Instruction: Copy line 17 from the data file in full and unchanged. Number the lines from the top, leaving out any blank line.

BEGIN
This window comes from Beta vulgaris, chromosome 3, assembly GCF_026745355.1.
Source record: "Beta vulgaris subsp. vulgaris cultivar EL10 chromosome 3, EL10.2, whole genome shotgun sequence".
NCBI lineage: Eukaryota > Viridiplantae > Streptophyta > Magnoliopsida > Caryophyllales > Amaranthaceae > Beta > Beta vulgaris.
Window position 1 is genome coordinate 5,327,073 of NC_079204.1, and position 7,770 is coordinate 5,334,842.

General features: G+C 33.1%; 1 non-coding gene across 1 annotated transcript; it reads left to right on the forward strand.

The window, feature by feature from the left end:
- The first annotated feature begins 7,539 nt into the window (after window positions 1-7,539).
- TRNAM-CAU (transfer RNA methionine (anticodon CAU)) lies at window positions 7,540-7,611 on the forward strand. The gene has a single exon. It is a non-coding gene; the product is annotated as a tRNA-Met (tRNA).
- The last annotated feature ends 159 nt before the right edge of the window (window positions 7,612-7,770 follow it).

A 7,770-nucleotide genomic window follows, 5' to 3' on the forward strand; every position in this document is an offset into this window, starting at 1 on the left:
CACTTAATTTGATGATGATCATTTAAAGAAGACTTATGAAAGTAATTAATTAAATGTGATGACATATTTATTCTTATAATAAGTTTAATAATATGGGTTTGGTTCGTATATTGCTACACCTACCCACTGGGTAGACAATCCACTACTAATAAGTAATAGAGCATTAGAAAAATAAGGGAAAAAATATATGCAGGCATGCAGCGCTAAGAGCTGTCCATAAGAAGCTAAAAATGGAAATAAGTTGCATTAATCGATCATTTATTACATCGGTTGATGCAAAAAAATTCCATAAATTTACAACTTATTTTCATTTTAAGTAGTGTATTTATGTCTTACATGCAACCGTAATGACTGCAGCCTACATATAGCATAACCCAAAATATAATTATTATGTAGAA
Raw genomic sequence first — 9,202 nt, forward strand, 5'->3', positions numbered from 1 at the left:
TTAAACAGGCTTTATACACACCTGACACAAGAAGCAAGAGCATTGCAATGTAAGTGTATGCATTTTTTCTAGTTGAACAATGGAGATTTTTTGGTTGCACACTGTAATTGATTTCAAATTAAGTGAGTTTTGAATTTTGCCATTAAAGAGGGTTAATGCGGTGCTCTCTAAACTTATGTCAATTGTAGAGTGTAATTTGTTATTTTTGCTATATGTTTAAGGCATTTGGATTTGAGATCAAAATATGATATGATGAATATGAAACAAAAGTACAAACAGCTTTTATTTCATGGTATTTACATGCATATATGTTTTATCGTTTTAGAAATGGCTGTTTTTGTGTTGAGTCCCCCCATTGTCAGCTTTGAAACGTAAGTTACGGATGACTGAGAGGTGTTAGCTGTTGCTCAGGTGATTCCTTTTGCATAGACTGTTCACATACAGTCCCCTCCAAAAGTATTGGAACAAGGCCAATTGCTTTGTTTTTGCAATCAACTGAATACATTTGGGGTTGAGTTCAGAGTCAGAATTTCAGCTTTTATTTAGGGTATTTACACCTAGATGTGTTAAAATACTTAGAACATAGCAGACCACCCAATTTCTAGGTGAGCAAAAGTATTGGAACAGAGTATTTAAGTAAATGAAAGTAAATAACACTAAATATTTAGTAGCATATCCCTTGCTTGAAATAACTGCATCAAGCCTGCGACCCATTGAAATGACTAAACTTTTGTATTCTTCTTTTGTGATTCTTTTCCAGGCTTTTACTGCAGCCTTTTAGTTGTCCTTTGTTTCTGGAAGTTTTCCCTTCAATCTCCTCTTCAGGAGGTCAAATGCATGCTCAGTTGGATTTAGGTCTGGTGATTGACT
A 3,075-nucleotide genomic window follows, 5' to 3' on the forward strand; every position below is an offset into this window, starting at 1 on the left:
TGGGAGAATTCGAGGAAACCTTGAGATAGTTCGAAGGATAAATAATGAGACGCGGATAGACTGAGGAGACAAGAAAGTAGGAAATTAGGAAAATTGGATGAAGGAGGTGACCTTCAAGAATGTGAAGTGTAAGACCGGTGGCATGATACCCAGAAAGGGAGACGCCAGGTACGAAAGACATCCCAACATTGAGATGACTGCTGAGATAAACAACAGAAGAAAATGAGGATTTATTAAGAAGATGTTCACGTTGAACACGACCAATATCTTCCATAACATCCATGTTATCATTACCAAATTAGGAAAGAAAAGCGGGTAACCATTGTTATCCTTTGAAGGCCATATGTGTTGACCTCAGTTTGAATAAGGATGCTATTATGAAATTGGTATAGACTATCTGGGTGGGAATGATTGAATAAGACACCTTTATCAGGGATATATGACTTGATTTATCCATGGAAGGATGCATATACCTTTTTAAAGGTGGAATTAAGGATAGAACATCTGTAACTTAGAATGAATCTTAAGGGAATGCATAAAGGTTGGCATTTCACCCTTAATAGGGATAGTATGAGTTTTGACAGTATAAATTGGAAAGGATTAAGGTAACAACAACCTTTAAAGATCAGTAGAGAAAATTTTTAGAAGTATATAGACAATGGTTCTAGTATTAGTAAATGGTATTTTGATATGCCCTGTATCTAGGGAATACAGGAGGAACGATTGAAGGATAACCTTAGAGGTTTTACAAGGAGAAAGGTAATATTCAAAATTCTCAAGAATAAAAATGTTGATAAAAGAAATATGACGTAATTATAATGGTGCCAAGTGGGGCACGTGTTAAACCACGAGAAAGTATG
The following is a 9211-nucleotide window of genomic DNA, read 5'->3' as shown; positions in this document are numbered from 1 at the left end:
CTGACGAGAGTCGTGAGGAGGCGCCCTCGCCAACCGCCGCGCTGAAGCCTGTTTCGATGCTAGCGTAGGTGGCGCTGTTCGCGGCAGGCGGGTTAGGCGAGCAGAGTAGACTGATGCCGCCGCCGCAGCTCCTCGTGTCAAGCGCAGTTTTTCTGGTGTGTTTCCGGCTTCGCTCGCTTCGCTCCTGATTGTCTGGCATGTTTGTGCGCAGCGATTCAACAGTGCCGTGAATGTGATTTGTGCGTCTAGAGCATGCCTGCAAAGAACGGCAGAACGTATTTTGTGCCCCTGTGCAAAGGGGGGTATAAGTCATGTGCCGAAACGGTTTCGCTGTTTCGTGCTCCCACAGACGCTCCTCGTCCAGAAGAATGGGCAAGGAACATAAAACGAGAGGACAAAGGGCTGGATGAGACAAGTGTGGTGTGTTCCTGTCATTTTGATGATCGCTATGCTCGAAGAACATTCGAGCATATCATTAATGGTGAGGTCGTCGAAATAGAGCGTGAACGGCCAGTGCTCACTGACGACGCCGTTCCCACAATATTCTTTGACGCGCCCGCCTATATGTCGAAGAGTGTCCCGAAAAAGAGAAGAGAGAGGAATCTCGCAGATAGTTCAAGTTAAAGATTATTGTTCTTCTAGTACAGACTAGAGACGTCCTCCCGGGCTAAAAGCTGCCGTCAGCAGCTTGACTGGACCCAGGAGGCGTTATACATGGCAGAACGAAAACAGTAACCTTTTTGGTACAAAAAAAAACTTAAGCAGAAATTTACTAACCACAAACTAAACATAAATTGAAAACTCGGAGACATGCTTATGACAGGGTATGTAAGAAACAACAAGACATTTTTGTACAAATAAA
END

CTGACGAGAGTCGTGAGGAGGCGCCCTCGCCAACCGCCGCGCTGAAGCCTGTTTCGATGCTAGCGTAGGTGGCGCTGTTCGCGGCAGGCGGGTTAGGCGAGCAGAGTAGACTGATGCCGCCGCCGCAGCTCCTCGTGTCAAGCGCAGTTTTTCTGGTGTGTTTCCGGCTTCGCTCGCTTCGCTCCTGATTGTCTGGCATGTTTGTGCGCAGCGATTCAACAGTGCCGTGAATGTGATTTGTGCGTCTAGAGCATGCCTGCAAAGAACGGCAGAACGTATTTTGTGCCCCTGTGCAAAGGGGGGTATAAGTCATGTGCCGAAACGGTTTCGCTGTTTCGTGCTCCCACAGACGCTCCTCGTCCAGAAGAATGGGCAAGGAACATAAAACGAGAGGACAAAGGGCTGGATGAGACAAGTGTGGTGTGTTCCTGTCATTTTGATGATCGCTATGCTCGAAGAACATTCGAGCATATCATTAATGGTGAGGTCGTCGAAATAGAGCGTGAACGGCCAGTGCTCACTGACGACGCCGTTCCCACAATATTCTTTGACGCGCCCGCCTATATGTCGAAGAGTGTCCCGAAAAAGAGAAGAGAGAGGAATCTCGCAGATAGTTCAAGTTAAAGATTATTGTTCTTCTAGTACAGACTAGAGACGTCCTCCCGGGCTAAAAGCTGCCGTCAGCAGCTTGACTGGACCCAGGAGGCGTTATACATGGCAGAACGAAAACAGTAACCTTTTTGGTACAAAAAAAAACTTAAGCAGAAATTTACTAACCACAAACTAAACATAAATTGAAAACTCGGAGACATGCTTATGACAGGGTATGTAAGAAACAACAAGACATTTTTGTACAAATAAA